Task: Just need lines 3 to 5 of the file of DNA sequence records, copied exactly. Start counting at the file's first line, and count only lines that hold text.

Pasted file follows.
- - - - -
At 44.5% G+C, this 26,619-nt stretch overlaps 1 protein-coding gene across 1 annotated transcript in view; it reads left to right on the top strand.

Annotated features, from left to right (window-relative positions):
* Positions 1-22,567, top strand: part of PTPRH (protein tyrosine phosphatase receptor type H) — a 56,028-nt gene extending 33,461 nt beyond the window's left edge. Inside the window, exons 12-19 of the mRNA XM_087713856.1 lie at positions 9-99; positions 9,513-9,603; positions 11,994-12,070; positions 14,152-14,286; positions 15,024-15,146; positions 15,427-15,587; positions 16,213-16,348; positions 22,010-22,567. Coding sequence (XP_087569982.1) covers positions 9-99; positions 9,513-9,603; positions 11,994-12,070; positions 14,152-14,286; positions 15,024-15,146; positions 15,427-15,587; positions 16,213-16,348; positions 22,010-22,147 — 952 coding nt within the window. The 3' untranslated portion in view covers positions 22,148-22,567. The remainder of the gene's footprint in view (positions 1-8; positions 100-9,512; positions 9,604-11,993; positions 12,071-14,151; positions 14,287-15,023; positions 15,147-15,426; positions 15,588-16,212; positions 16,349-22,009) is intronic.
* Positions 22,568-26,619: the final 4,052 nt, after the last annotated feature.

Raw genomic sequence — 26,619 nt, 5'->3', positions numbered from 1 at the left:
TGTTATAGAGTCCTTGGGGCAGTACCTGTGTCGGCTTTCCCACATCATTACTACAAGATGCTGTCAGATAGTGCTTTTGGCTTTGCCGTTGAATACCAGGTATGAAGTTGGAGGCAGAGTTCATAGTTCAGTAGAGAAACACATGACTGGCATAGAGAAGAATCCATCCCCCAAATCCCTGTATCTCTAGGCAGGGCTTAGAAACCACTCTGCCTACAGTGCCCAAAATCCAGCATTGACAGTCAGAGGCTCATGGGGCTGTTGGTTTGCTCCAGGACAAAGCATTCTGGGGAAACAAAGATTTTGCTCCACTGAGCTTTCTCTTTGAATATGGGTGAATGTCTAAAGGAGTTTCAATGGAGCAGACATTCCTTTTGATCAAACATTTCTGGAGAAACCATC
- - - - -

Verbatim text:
* Positions 1-22,567, top strand: part of PTPRH (protein tyrosine phosphatase receptor type H) — a 56,028-nt gene extending 33,461 nt beyond the window's left edge. Inside the window, exons 12-19 of the mRNA XM_087713856.1 lie at positions 9-99; positions 9,513-9,603; positions 11,994-12,070; positions 14,152-14,286; positions 15,024-15,146; positions 15,427-15,587; positions 16,213-16,348; positions 22,010-22,567. Coding sequence (XP_087569982.1) covers positions 9-99; positions 9,513-9,603; positions 11,994-12,070; positions 14,152-14,286; positions 15,024-15,146; positions 15,427-15,587; positions 16,213-16,348; positions 22,010-22,147 — 952 coding nt within the window. The 3' untranslated portion in view covers positions 22,148-22,567. The remainder of the gene's footprint in view (positions 1-8; positions 100-9,512; positions 9,604-11,993; positions 12,071-14,151; positions 14,287-15,023; positions 15,147-15,426; positions 15,588-16,212; positions 16,349-22,009) is intronic.
* Positions 22,568-26,619: the final 4,052 nt, after the last annotated feature.

Raw genomic sequence — 26,619 nt, 5'->3', positions numbered from 1 at the left: